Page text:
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Lumia 800, the Titan, Radar and the wallet-friendly Focus Flash comes the Samsung Focus S. There's not a whole lot of mystery to Sammy's flagship Windows Phone 7.5 handset. It's not terribly different from many of its cousins packing Microsoft's mobile OS and, other than size, there doesn't seem to be anything separating it from its little brother, the Flash. What, then -- aside from a few Galaxy S design touches -- does Focus S offer your high-end smartphone dollar? And are those differentiators enough to make it the clear choice when shopping for WP7 device -- especially when considering the $150 premium AT&T is asking for, over the surprisingly satisfying Flash. Head on past the break to find out.If you've ever held a Galaxy S II you should immediately feel at home with the Focus S. They're both cut from the same cloth (or sheet of plastic, as it were). The larger of Samsung's Windows Phone 7 devices is an entirely synthetic affair. The edges of the handset are the same glossy black polymer that has come to define the Korean manufacturer's products over the last few years. Thankfully, the company has continued its recent trend of using textured, matte battery plates that, while not any more robust than their high-sheen counterparts, feel quite a bit nicer. That pleasant feeling disappears the moment you have to remove that rear covering, however. The seemingly flimsy plastic is the same as that found on the GSII. It's proven fairly resilient, but it bends dramatically as you pry it from the rear by sliding your fingernail underneath the top right-hand corner.
On the left side of the device is the volume rocker, a relatively clicky bar that doesn't seem to travel much in either direction. Moving to the right edge you'll find the power button and the dedicated, dual-stage camera key that positively runs circles around that on the Flash. Though the initial press to focus could stand to put up a little more resistance, the shutter stage provides just the right amount of feedback without causing you to jostle the phone. Around back you'll find the primary camera -- an eight megapixel affair with an LED flash -- while the front face houses a 1.3MP cam. You've also got a pair of ports on the Focus S, a 3.5mm headphone jack along the top and the all-important micro-USB connector along the bottom.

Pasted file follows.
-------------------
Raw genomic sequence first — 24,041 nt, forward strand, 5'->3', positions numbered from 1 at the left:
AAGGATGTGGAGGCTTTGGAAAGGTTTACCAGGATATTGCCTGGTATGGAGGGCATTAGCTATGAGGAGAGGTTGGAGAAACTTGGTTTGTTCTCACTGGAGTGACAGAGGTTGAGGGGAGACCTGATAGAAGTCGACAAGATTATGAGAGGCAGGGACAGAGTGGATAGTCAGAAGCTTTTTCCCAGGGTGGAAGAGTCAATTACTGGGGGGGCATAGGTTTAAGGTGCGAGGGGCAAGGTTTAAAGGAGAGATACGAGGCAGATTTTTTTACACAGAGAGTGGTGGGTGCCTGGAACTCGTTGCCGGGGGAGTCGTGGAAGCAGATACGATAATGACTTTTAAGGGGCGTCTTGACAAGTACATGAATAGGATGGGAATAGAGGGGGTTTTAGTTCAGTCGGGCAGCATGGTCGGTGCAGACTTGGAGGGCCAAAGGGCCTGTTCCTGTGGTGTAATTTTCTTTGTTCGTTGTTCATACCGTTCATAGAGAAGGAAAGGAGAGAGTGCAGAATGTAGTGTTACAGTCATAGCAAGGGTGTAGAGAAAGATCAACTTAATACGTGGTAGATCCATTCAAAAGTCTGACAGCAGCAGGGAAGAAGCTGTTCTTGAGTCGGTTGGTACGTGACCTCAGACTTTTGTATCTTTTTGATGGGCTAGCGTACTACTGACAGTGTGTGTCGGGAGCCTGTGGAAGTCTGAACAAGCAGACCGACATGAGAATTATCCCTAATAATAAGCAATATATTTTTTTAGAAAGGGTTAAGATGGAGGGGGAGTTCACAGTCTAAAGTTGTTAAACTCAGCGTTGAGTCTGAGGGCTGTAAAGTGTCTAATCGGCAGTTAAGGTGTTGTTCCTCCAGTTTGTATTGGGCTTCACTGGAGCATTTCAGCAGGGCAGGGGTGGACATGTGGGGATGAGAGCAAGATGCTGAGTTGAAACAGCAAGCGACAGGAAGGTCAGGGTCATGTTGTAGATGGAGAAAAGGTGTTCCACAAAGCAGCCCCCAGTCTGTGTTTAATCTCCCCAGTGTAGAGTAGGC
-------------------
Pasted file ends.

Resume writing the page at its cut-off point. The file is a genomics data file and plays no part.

The 4.3-inch Super AMOLED Plus display here is the same exact panel you'll find on some of its Galaxy S II cousins and it's every bit as gorgeous. The blacks are so deep they seem to absorb all nearby light and matter. And the colors are so vivid the hues can only be described as surreal. Even at its lowest brightness setting the screen is perfectly visible in direct sunlight and, when cranked to the max, not even the most glaring of desert days would be enough to wash this panel out. Sure, you could complain that the screen is only 800 x 480, but with a panel of this caliber you'd just be nitpicking. Metro's beauty shines through despite its shortcomings in the pixel department and we're sure plenty of people would gladly trade a few lines of resolution to avoid the slightly off-kilter colors of a PenTile matrix. Below the screen are the trio of capacitive buttons that are far from the worst we've ever used, but had similar issues with sensitivity as the Flash -- simply brushing your thumb in the general area of the search key was enough to launch Bing and interrupt whatever you were doing.
Update: The Focus S ships with 16GB of non-expandable storage.
Performance and battery life
Underneath the hood of the Focus S is the same 1.4GHz, single-core Snapdragon and 512MB of RAM found in the Focus Flash and Nokia's Lumia 800 -- so don't expect any performance miracles. That being said, it's not like there's anything wrong with how Mango hums along on those devices. WP7 simply doesn't need the power of dual-core at this stage of the game to stay responsive. When put to the test using WP Bench the Focus S averaged 91.54, putting it right in line with Flash which pulled a 92.15 and well ahead of the Lumia 800 which scored an 86. It couldn't quite keep pace with the extra 100MHz of the Titan though, which hit 96. SunSpider didn't turn up any surprises either. The 6,914ms was, again, just a slightly behind its little brother, the Flash, which finished the benchmark in 6,842ms. That was enough to keep it ahead of the Lumia though, which took took a surprisingly long 7,200ms on the same test.
|Focus S||Lumia 800||Titan||Focus Flash|